Sir Ed

Edmund Hillary

New Zealanders everywhere have, hopefully, taken some time today to reflect on the life of Sir Edmund Hillary.

I watched the funeral on TV this morning and tried to explain the significance to my young son. But he’s only 3 and didn’t really understand.

He was a legend, no argument about that.

He climbed his Everest (which just happened to be the actual Everest) at the age of 35.

And, after that he got on with the next thing.

This quote from Peter Hillary’s eulogy to his dad will stick in my head (from memory, so please excuse me if I don’t have the wording exactly right):

“Don’t wait for great things to happen to you, or else you might be waiting a very long time.”

In New Zealand cows eat grass

I was interested to read Jeremy Zawodny’s recent post, where he talks about the difference in quality between the red meat he ate on his recent trip to Africa and what he’s used to in the US.

Any kiwi who has travelled to the US will relate.

It reminded me of a great Anchor billboard which was running in London when we arrived there in 2001. The scene was a typical New Zealand rural setting – green hills, fences, the odd farm animal. And the by-line was simple:

In New Zealand cows eat grass

Sometimes your unique selling point is not necessarily obvious until you’re on the outside I guess?

Or, as Fred Dagg might say, we don’t know how lucky we are in this place Bruce.

What do you do?

I went to hear Danyon Loader speak a while back.

He is an excellent speaker. If you get a chance to hear him, take it.

He had a nice anecdote which I’ve been meaning to share on here…

He said he can usually tell where somebody comes from based on the first question they ask when they meet somebody new.

  • Those from Dunedin ask: what are you studying?
  • Those from Christchurch ask: where did you go to school?
  • Those from Wellington ask: what do you do?
  • And, those from Auckland ask: where do you live?


So, what do you do?


Do business with New Zealand

How is the 100% Pure NZ site promoting NZ businesses?

Look at the two links:

Travel: Funky font. Exciting colour. Wicked.

Business: Grey! Times New Roman! Yawn. :-(

It looks to me like this splash page, where visitors are forced to choose between travel and business, is a recent addition.

I wonder what the bulk of the visitors to this site are after?

My guess would be travel. So, why not get rid of this choice altogether? Just default to the much nicer travel site landing page and have an obvious link in the navigation to segue those people who are interested into the business section.

Chris Killen signs for Celtic

Living in the UK for a few years I got used to having the sports news totally dominated by football (I even learned to call it football rather than soccer).

Here it’s the other way around. Even when the All Blacks are playing a second- or third-string French side, which everybody expects them to beat comfortably, other sports still struggle to get a look in.

But tucked away at the bottom of the back page today was some interesting news:

Killen confirms move to Celtic

Celtic is a top club, so this is big news. Next season they will play in the elite Champions League. Chris Killen will be the only New Zealander in that competition.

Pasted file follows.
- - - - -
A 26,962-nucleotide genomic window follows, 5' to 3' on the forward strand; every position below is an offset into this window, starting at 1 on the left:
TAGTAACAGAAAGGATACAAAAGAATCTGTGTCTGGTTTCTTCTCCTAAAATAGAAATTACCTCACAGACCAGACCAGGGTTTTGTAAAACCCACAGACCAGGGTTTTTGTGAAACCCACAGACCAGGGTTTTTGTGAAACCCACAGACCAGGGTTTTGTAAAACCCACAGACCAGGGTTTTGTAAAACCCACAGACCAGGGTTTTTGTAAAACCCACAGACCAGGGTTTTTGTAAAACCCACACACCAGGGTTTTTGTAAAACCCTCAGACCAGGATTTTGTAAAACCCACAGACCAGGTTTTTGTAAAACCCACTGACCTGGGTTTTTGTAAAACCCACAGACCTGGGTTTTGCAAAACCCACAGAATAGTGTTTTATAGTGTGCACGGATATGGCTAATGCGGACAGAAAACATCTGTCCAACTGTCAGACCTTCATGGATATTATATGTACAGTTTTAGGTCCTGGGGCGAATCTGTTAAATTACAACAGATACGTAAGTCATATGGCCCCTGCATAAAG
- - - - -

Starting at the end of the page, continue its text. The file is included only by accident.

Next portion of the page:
Not bad for a fellow Rongotai College boy!

The heart of the edge of the world

I’m a big fan of the ideas behind The New Zealand Edge.

Here is where the name comes from:

“The metaphor was given to me by Kevin Kelly, founding editor of Wired. I drove Kevin to Karekare, as one does, when he visited in 1996.

He said that New Zealand was really easy to understand, because in biology – his genre – change and innovation occurs first on the edge of a species, where the population is most sparse.

New forms of life emerge on the margins, away from the deadening effects of the center. The excitement is on the wing, not in the scrum.”

Brian Sweeney, Victoria University Design Conference, 2003

Applying these ideas to New Zealand came out of the work that Saachi & Saachi did for the Tourism Board in the late 90’s, before being dumped because of a scandal involving a dinner between Kevin Roberts and Jenny Shipley.

In it’s place we got the “100% Pure” campaign.

They have great photography of amazing scenery and of course an award winning website, but it feels like an unfortunate compromise to me.

“We must turnaround our fixation with beauty. We have to stop defining ourselves in terms of other countries’ standards. We’re actually not going to win a ‘My Alps Are Bigger Than Your Alps’ contest, so we’ve got to add massively to the existing set of perceptions about New Zealand.

People don’t have a really great holiday here just because the mountains are so beautiful, or the fishing’s great, or the fjords terrific. People are the essence of most memorable tourist experiences.”

Kevin Roberts, NZ Tourism Industry Association Conference, 1998

Here is a video of a recent speech where Kevin Roberts applies the same ideas to Wellington:

The heart of the edge of the world

It’s 38mins, but worth watching.

Here are a couple of quotes that stuck with me:

On measuring the success of an advertisement:

“The only question that matters is ‘do you want to see it again?'”

On engagement:

“It’s not about ‘marketing at’ it’s about ‘connecting with'”

Good stuff!

P.S. You might notice that their logo is the alternative NZ flag design, as proposed by Lloyd Morrison and friends (see What ever happened to that campaign? It seems to have just fizzled out eh? What a shame!